Thriving with Lean Agile Change Management
At the beginning of the year, no one would have predicted that online meetings would become the norm by April.
By Biase De Gregorio, IQbusiness executive partner
Yet, as we enter month six of remote working, we realise the vital role the ability to adapt to change will play in business continuity and resilience. It is now quite clear that we are facing a new reality that will be with us long after the COVID-19 crisis has passed.
While some companies may have responded well to the change, we cannot ignore the fact that any crises can disrupt organisations if change initiatives are not properly managed. The solution? A feedback-driven approach with Lean and Agile principles to help enable and embed changes. The principles around a feedback-driven approach to change management include the fact that we need to co-create change, use a people-first vs. a process-driven approach, apply an iterative and incremental approach to change rather than a checklist-driven approach, and lastly, focus on driving change to meet a purpose.
Just as Agile is a series of iterations for delivering incrementally different versions that enable speedy customer feedback, change needs to adopt the same approach with quick feedback mechanisms.
A recent discussion at the KR Change Management during Coronavirus Online Seminar helped attendees discover ways to develop and adopt Agile in a volatile and uncertain world, find purpose in new business models, and engage with leading change management experts. These are my key takeaways from the discussion.
Where does change management start and end?
The uncertainty brought on by COVID-19 requires organisations to recognise leadership and employee sentiments while exploring a new way of working that ensures business continuity. Agile means to adapt and respond to change – regardless of whether this change is people- or technology-driven – to provide a competitive advantage.
In today’s world, businesses need to embrace change – not only to give themselves a competitive advantage, but to enable market-creating innovation (new products and services in new markets). This will, firstly, require businesses to adopt strategic agility; that is to say, the ability to address competitors, disruptors, and new customer demands by adopting a culture of innovation and seeking out emergent strategy development.
Operational agility focuses on Agile product delivery that must adopt a more customer-centric approach. This means that the organisations need to adapt Agile frameworks and methods across the organisation (not only IT) to take advantage of the speed and quality of execution.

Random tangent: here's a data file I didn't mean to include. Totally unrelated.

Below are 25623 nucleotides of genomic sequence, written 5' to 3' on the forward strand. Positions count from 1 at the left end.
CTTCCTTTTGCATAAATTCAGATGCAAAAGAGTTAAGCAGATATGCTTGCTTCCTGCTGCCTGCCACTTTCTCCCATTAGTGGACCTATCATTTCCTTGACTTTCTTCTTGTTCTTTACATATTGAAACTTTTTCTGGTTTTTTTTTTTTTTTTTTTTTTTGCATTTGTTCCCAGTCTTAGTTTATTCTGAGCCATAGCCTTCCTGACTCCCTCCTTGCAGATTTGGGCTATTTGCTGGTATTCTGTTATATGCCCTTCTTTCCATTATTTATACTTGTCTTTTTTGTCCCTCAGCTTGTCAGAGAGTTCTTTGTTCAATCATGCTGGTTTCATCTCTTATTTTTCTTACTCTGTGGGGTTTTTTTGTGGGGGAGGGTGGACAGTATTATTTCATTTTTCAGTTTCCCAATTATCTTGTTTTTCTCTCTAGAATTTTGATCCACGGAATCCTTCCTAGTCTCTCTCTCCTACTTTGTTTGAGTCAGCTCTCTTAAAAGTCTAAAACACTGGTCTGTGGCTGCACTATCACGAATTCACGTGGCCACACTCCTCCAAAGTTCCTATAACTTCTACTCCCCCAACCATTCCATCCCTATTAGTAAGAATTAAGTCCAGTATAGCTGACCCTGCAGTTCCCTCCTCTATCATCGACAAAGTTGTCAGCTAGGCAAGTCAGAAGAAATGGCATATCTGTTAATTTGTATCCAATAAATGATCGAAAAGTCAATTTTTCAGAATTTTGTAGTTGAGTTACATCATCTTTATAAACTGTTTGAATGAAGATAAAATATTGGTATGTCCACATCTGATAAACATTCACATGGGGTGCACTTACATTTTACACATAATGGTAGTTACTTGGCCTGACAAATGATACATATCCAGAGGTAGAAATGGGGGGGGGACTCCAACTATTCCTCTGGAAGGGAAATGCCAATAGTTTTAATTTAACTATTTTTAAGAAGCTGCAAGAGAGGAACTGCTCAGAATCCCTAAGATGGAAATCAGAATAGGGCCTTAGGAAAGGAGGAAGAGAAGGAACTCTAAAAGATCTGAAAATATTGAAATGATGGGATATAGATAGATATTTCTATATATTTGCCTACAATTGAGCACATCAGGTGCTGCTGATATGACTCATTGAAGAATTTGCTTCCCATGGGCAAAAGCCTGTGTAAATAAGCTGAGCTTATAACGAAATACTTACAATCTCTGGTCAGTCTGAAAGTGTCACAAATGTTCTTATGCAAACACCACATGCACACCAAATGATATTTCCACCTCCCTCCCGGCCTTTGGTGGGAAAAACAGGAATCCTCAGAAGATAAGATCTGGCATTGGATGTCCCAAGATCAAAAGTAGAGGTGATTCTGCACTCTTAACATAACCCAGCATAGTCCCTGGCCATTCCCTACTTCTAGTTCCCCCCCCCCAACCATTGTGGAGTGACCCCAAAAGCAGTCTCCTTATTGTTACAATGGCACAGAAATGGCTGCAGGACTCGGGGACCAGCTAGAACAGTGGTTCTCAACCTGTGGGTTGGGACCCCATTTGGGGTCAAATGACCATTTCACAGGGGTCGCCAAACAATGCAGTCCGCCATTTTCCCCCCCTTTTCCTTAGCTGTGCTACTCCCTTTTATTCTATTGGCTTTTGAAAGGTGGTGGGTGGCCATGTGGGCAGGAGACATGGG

Next, companies need to embrace Technical agility. This involves improving the quality of the Agile delivery teams who are facilitated through technical practices, tools, and the automation of repetitive work. This will lead to high-quality, well-designed solutions that support both current and future business needs.
Lastly, and most importantly, this requires a focus on People agility. It includes the investment in the culture of continuous learning, relentless improvement, and building the right skills and competence needed to operate in today’s VUCA environment.
Many organisations still tend to use outdated change management approaches that are not equipped to manage fast-paced change. Lean Change Management is a modern approach that takes ideas from Lean Start-up, Agile, Organisational Development, and Change Management to deal with change-management activities.
Incorporating Lean Change into daily operations
Starting with insights and defining value, businesses need to take a step back and observe behaviours and processes. This could be as simple as conducting workshops, surveys, customer feedback, or even brainstorming.
Next, mapping out possible options using light-weight planning and measurement tools such as Change Canvases, Objective and Key Results, Perspective Mapping, a Sphere of Influence Diagram, and more.
And finally, creating a hypothesis for experiments whereby organisations adopt change options in small experiments. These experiments should have a clear lean-start-up approach (build-measure-learn) to determine whether the hypotheses prove true. If not, the team will determine another option to solve the same problem.
The fact is that when you have been operating in the same way for too long, you become accustomed to specific ways of working and might not see the problems or their rather obvious solutions. The key here is to minimise work in progress.
Combating the impact of COVID-19 with a Lean Change Management approach
As we’ve established, Lean is used to improve processes and reduce waste in production and service processes, but how can it be applied to combat the effects of COVID-19? With many companies battling for survival, logical arguments might be doomed to fail if individual habits and mindsets are not aligned.
Rather, we should be focussing on changing the mindset of “getting the job done” to “how it can be improved?”. This will create a new set of habits where learners become leaders of teams, focussed on long-term objectives that are broken down into short-term targets. When implemented correctly, this change can influence all aspects of business and set you on course to beating the impact this crisis has caused.
Business agility with Lean principles are the survival kit to weather the COVID-19 storm. When organisations invest in change management, they will become more equipped to prioritise value, visualise and monitor improvement, and evolve – becoming a stronger and more competitive player in any industry. In the words of Winston Churchill: “Never let a good crisis go to waste.” Learn to adapt and thrive on change.